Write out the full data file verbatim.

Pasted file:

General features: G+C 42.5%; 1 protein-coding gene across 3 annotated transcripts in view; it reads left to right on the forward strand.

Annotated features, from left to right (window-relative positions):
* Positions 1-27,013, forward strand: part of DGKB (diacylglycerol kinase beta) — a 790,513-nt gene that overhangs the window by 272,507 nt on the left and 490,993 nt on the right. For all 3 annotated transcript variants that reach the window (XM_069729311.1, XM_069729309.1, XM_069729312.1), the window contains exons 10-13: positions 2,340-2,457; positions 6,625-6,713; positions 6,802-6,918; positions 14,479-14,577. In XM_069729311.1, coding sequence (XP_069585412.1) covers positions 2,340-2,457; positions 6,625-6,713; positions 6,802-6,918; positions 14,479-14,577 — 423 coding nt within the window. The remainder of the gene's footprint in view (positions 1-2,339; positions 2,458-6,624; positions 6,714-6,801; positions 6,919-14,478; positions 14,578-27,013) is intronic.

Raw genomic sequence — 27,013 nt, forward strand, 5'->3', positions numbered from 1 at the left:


General features: G+C 42.5%; 1 protein-coding gene across 3 annotated transcripts in view; it reads left to right on the forward strand.

Annotated features, from left to right (window-relative positions):
* Positions 1-27,013, forward strand: part of DGKB (diacylglycerol kinase beta) — a 790,513-nt gene that overhangs the window by 272,507 nt on the left and 490,993 nt on the right. For all 3 annotated transcript variants that reach the window (XM_069729311.1, XM_069729309.1, XM_069729312.1), the window contains exons 10-13: positions 2,340-2,457; positions 6,625-6,713; positions 6,802-6,918; positions 14,479-14,577. In XM_069729311.1, coding sequence (XP_069585412.1) covers positions 2,340-2,457; positions 6,625-6,713; positions 6,802-6,918; positions 14,479-14,577 — 423 coding nt within the window. The remainder of the gene's footprint in view (positions 1-2,339; positions 2,458-6,624; positions 6,714-6,801; positions 6,919-14,478; positions 14,578-27,013) is intronic.

Raw genomic sequence — 27,013 nt, forward strand, 5'->3', positions numbered from 1 at the left: